Anyone who has watched Monty Python’s Life of Brian will know that the Romans were not universally welcomed by the nations they conquered – but there are distinct advantages to using a common language. That’s what GAME does for the gaming industry, just on a voluntary basis and without the complex grammar structures.
Apologies for the brief history lesson, but it will become relevant.
It’s around 30 AD in ancient Palestine (or CE, if you prefer). Brian has arisen as a reluctant messianic leader, one of several who come to prominence around the same time, including a certain chap from Nazareth who would turn out to be quite popular.
The Romans are hated as brutal overlords who oppress the population, force them to pay heavy taxes and suppress their cultural individuality. It’s the same all over the Roman empire, which essentially means all over the known world.
But the Romans bring benefits too. As Brian’s contemporaries acknowledge, there’s ‘the sanitation, the medicine, education, wine, public order, irrigation, roads, the fresh-water system, and public health.’ There was also the considerable benefits of a common language which, in the Roman Empire, meant Greek. For what it’s worth, that historical quirk is due to the fact that the Romans grabbed the empire from the Greeks, who spoke, not unreasonably, Greek. Latin was the language of power, used by the Romans for their documents and inscriptions and the bureaucracy needed to make a vast empire work. On the local level, smaller populations continued to use their own languages. Being fluent in two or three languages was quite normal.
From Greek to gaming
The significance and relevance of this is that individual populations and economies retained their unique languages but were linked by a common language, which had major benefits in terms of trade and administration. If you consider that any given game has its own native economy (Fragoria, for example, has three currencies – gold, emeralds and signs), but that these are walled gardens and you cannot trade between them, then the importance of a shared language or currency – both of which are handy for commerce – becomes clear. You reduce or almost eliminate frictions at a stroke. Your Fragoria emeralds can be cashed out for GAME, which can be deployed from your gamecredits wallet into Get The Gun, all in a few minutes and without exiting the blockchain. The fiat banking system, with its inefficiencies, speaks a different language and poses a deal-breaking level of friction. The great thing is that GAME is a complement to each in-game currency, so each community and economy continues to function independently – just with a bridge to other economies now in place, in the same way that the 1st century Palestinians spoke Aramaic to each other and Greek to the traders that came from all over the empire.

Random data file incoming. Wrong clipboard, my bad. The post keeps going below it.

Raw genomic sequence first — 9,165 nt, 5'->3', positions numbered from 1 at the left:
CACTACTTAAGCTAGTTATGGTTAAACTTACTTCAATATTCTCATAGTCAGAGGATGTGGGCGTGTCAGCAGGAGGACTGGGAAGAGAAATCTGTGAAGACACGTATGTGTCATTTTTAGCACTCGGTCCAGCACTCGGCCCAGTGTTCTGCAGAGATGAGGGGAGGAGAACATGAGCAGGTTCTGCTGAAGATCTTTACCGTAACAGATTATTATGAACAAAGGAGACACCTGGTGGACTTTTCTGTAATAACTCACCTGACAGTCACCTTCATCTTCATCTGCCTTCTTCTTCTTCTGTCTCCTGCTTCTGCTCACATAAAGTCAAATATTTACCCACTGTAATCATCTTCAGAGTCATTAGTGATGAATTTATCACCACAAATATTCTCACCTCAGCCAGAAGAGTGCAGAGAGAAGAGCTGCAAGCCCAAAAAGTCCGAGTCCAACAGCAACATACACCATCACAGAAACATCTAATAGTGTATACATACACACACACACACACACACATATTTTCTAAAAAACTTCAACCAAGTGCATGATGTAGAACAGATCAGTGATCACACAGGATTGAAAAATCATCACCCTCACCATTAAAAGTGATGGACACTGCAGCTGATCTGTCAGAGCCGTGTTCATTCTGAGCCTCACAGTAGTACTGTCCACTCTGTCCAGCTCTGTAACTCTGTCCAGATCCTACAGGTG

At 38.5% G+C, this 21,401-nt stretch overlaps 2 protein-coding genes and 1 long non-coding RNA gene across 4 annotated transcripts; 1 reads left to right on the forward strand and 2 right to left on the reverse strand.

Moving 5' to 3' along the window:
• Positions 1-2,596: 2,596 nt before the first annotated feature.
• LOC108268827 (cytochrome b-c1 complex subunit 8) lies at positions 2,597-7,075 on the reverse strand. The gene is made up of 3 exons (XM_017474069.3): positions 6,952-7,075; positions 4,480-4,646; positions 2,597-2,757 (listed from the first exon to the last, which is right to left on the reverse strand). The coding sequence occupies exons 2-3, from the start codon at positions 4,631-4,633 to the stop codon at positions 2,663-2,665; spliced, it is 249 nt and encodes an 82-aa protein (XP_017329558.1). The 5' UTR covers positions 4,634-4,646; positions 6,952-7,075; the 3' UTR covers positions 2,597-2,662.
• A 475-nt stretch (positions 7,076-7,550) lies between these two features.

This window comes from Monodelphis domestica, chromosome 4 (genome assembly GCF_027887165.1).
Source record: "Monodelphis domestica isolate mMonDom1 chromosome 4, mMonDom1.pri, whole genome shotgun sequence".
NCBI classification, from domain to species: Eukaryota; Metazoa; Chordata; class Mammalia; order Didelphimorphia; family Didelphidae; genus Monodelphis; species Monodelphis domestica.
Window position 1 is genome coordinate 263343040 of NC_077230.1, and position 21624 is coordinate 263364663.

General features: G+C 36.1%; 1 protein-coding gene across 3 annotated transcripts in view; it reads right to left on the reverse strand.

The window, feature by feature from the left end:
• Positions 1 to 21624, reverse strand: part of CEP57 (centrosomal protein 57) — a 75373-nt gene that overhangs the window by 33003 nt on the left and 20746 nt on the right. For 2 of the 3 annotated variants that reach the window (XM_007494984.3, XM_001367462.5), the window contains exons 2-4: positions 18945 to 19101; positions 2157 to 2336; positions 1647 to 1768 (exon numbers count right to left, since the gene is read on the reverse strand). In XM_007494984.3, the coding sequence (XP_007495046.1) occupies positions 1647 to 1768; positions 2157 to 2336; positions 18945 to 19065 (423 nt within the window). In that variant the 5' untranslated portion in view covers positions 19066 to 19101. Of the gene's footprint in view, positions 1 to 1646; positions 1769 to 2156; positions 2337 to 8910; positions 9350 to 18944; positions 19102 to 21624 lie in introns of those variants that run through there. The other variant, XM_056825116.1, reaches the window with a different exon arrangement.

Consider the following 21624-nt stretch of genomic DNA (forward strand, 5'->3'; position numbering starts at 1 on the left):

To use another analogy, GAME is like the universal USB charger, which allows you to use just one plug for a multitude of different devices. Or Starbucks, which offers a known standard of coffee and customer experience no matter where you are in the world, regardless of local culture. But unlike Greek, its use is not imposed from above. It’s offered as a solution that offers mutual benefits to businesses and companies alike, without a downside to either.